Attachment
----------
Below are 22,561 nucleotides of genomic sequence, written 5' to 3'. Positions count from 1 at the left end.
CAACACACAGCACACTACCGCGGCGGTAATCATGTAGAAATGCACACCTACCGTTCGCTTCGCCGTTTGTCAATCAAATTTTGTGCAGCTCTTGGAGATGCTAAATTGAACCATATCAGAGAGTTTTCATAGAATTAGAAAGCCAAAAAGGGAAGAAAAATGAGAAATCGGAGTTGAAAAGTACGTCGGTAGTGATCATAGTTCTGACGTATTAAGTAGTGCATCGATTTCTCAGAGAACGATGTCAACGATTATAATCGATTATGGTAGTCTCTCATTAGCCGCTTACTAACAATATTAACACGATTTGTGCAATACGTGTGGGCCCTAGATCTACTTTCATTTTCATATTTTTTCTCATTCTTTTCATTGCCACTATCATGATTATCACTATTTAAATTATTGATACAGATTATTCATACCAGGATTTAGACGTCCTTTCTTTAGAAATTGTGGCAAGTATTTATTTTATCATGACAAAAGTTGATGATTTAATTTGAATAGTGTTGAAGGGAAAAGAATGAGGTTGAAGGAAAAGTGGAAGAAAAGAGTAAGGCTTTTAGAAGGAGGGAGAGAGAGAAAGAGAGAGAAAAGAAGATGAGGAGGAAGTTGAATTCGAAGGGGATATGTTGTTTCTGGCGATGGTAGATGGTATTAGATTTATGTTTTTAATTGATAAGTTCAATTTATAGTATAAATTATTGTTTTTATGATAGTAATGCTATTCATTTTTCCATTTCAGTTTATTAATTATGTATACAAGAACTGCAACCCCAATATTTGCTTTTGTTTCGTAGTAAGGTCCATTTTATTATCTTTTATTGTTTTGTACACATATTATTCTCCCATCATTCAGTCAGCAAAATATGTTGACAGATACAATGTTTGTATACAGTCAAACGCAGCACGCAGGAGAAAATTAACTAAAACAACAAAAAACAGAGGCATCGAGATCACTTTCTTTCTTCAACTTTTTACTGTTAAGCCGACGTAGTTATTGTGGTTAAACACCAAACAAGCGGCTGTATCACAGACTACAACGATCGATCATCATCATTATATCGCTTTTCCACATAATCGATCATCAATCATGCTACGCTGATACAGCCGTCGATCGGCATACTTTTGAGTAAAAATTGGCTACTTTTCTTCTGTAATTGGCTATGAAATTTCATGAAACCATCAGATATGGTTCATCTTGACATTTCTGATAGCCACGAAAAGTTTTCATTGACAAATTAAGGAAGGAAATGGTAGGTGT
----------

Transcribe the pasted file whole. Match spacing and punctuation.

Below are 22,561 nucleotides of genomic sequence, written 5' to 3'. Positions count from 1 at the left end.
CAACACACAGCACACTACCGCGGCGGTAATCATGTAGAAATGCACACCTACCGTTCGCTTCGCCGTTTGTCAATCAAATTTTGTGCAGCTCTTGGAGATGCTAAATTGAACCATATCAGAGAGTTTTCATAGAATTAGAAAGCCAAAAAGGGAAGAAAAATGAGAAATCGGAGTTGAAAAGTACGTCGGTAGTGATCATAGTTCTGACGTATTAAGTAGTGCATCGATTTCTCAGAGAACGATGTCAACGATTATAATCGATTATGGTAGTCTCTCATTAGCCGCTTACTAACAATATTAACACGATTTGTGCAATACGTGTGGGCCCTAGATCTACTTTCATTTTCATATTTTTTCTCATTCTTTTCATTGCCACTATCATGATTATCACTATTTAAATTATTGATACAGATTATTCATACCAGGATTTAGACGTCCTTTCTTTAGAAATTGTGGCAAGTATTTATTTTATCATGACAAAAGTTGATGATTTAATTTGAATAGTGTTGAAGGGAAAAGAATGAGGTTGAAGGAAAAGTGGAAGAAAAGAGTAAGGCTTTTAGAAGGAGGGAGAGAGAGAAAGAGAGAGAAAAGAAGATGAGGAGGAAGTTGAATTCGAAGGGGATATGTTGTTTCTGGCGATGGTAGATGGTATTAGATTTATGTTTTTAATTGATAAGTTCAATTTATAGTATAAATTATTGTTTTTATGATAGTAATGCTATTCATTTTTCCATTTCAGTTTATTAATTATGTATACAAGAACTGCAACCCCAATATTTGCTTTTGTTTCGTAGTAAGGTCCATTTTATTATCTTTTATTGTTTTGTACACATATTATTCTCCCATCATTCAGTCAGCAAAATATGTTGACAGATACAATGTTTGTATACAGTCAAACGCAGCACGCAGGAGAAAATTAACTAAAACAACAAAAAACAGAGGCATCGAGATCACTTTCTTTCTTCAACTTTTTACTGTTAAGCCGACGTAGTTATTGTGGTTAAACACCAAACAAGCGGCTGTATCACAGACTACAACGATCGATCATCATCATTATATCGCTTTTCCACATAATCGATCATCAATCATGCTACGCTGATACAGCCGTCGATCGGCATACTTTTGAGTAAAAATTGGCTACTTTTCTTCTGTAATTGGCTATGAAATTTCATGAAACCATCAGATATGGTTCATCTTGACATTTCTGATAGCCACGAAAAGTTTTCATTGACAAATTAAGGAAGGAAATGGTAGGTGT